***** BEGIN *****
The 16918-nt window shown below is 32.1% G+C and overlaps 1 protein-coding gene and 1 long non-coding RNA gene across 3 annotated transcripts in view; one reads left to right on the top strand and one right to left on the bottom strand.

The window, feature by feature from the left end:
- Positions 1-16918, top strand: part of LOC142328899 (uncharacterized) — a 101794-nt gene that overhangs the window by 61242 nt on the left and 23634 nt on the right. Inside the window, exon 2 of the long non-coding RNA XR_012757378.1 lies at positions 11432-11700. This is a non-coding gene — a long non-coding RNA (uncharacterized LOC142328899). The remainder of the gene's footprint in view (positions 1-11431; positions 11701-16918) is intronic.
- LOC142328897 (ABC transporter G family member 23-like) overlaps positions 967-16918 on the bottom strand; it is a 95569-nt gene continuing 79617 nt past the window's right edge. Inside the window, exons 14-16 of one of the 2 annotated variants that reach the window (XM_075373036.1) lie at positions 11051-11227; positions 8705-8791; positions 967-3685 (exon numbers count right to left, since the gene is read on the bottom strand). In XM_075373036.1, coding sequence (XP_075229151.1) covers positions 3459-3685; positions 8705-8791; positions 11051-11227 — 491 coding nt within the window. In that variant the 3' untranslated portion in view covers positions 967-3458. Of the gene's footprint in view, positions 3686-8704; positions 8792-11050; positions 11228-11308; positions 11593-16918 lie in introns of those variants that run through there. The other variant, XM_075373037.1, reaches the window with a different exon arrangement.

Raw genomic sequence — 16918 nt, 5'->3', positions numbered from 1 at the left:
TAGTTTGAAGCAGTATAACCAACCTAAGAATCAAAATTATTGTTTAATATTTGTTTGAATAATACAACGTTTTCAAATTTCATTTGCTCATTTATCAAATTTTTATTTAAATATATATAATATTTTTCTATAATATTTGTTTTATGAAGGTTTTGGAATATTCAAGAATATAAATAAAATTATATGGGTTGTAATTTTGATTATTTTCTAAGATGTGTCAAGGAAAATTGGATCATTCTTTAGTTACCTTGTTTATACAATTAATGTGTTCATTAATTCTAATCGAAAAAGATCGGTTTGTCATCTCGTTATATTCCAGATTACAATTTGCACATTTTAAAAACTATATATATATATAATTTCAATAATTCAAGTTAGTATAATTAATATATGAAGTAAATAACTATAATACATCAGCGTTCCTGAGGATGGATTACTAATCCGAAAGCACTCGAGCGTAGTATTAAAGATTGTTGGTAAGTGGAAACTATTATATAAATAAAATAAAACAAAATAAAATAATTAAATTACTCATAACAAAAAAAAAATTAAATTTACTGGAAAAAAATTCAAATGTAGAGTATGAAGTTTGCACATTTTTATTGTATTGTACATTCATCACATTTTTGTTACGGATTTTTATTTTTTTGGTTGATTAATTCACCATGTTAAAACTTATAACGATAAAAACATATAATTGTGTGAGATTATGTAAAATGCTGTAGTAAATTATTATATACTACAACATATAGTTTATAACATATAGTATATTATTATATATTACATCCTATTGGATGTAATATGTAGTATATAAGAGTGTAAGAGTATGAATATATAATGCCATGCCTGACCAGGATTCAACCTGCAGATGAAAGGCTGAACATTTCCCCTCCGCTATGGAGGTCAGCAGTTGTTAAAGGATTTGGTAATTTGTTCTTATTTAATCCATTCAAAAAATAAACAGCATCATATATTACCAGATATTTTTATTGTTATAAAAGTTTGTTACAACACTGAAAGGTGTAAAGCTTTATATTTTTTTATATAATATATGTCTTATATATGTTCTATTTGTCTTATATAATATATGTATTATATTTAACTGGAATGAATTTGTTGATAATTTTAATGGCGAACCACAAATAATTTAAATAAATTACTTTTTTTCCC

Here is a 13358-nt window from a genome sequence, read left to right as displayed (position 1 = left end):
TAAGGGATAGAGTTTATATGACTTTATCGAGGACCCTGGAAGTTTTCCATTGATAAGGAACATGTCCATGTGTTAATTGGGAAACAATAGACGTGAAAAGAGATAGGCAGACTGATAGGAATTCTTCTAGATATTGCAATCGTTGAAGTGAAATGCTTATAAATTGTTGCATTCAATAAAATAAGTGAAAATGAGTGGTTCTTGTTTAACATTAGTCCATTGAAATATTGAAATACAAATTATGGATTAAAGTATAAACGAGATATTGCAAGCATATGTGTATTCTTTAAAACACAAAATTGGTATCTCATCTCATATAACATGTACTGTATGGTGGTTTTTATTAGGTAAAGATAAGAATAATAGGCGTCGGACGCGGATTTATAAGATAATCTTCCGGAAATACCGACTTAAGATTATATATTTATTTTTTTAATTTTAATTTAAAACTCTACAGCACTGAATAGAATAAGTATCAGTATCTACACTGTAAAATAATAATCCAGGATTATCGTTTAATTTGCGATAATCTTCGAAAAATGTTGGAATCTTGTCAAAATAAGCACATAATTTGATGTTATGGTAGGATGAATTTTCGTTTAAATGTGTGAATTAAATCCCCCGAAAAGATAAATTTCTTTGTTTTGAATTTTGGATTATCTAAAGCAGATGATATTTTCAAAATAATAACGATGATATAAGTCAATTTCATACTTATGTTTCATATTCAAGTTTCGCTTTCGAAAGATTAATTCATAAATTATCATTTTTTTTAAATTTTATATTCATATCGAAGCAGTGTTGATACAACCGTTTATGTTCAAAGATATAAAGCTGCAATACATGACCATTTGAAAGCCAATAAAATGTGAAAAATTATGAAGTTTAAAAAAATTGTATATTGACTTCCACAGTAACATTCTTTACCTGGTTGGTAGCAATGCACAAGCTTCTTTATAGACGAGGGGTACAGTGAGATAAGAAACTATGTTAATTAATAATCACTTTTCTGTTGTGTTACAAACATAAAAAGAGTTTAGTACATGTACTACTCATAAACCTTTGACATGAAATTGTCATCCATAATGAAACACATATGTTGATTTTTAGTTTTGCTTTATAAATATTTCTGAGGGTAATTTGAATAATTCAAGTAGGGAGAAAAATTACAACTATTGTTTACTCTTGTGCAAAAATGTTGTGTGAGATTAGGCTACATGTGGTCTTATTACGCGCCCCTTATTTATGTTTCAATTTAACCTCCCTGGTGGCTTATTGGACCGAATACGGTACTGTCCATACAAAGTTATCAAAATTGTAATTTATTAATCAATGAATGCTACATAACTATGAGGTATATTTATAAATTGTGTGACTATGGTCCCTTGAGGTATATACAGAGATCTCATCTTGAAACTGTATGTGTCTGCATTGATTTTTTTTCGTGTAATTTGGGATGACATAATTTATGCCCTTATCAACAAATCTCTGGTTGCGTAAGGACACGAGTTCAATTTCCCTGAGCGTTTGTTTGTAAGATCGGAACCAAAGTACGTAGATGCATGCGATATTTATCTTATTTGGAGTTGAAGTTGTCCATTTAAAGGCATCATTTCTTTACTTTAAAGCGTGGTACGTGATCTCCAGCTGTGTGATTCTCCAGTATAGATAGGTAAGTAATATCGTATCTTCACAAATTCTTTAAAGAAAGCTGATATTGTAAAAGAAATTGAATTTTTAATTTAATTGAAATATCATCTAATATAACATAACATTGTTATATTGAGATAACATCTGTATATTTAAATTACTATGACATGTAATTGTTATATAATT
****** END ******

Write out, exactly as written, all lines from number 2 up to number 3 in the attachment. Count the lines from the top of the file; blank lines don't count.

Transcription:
The window, feature by feature from the left end:
- Positions 1-16918, top strand: part of LOC142328899 (uncharacterized) — a 101794-nt gene that overhangs the window by 61242 nt on the left and 23634 nt on the right. Inside the window, exon 2 of the long non-coding RNA XR_012757378.1 lies at positions 11432-11700. This is a non-coding gene — a long non-coding RNA (uncharacterized LOC142328899). The remainder of the gene's footprint in view (positions 1-11431; positions 11701-16918) is intronic.